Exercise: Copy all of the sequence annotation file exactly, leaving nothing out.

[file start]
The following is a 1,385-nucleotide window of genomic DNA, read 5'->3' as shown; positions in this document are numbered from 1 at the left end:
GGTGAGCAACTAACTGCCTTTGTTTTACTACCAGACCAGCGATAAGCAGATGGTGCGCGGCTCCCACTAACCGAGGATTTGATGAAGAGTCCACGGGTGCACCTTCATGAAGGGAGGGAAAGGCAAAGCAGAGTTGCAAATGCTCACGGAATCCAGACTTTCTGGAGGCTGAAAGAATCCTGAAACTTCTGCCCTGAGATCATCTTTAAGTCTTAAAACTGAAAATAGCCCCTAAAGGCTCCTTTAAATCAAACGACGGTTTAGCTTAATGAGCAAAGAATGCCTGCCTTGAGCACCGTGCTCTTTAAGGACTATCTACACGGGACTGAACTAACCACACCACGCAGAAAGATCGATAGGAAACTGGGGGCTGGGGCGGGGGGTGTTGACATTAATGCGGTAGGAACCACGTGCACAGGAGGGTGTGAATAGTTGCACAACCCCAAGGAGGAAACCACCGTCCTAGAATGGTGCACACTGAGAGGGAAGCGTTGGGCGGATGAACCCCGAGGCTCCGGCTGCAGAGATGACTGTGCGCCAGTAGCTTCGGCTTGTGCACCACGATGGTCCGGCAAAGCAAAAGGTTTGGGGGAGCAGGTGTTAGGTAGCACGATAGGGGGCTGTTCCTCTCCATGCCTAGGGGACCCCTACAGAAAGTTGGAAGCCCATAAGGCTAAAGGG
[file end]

The following is a 1,385-nucleotide window of genomic DNA, read 5'->3' as shown; positions in this document are numbered from 1 at the left end:
GGTGAGCAACTAACTGCCTTTGTTTTACTACCAGACCAGCGATAAGCAGATGGTGCGCGGCTCCCACTAACCGAGGATTTGATGAAGAGTCCACGGGTGCACCTTCATGAAGGGAGGGAAAGGCAAAGCAGAGTTGCAAATGCTCACGGAATCCAGACTTTCTGGAGGCTGAAAGAATCCTGAAACTTCTGCCCTGAGATCATCTTTAAGTCTTAAAACTGAAAATAGCCCCTAAAGGCTCCTTTAAATCAAACGACGGTTTAGCTTAATGAGCAAAGAATGCCTGCCTTGAGCACCGTGCTCTTTAAGGACTATCTACACGGGACTGAACTAACCACACCACGCAGAAAGATCGATAGGAAACTGGGGGCTGGGGCGGGGGGTGTTGACATTAATGCGGTAGGAACCACGTGCACAGGAGGGTGTGAATAGTTGCACAACCCCAAGGAGGAAACCACCGTCCTAGAATGGTGCACACTGAGAGGGAAGCGTTGGGCGGATGAACCCCGAGGCTCCGGCTGCAGAGATGACTGTGCGCCAGTAGCTTCGGCTTGTGCACCACGATGGTCCGGCAAAGCAAAAGGTTTGGGGGAGCAGGTGTTAGGTAGCACGATAGGGGGCTGTTCCTCTCCATGCCTAGGGGACCCCTACAGAAAGTTGGAAGCCCATAAGGCTAAAGGG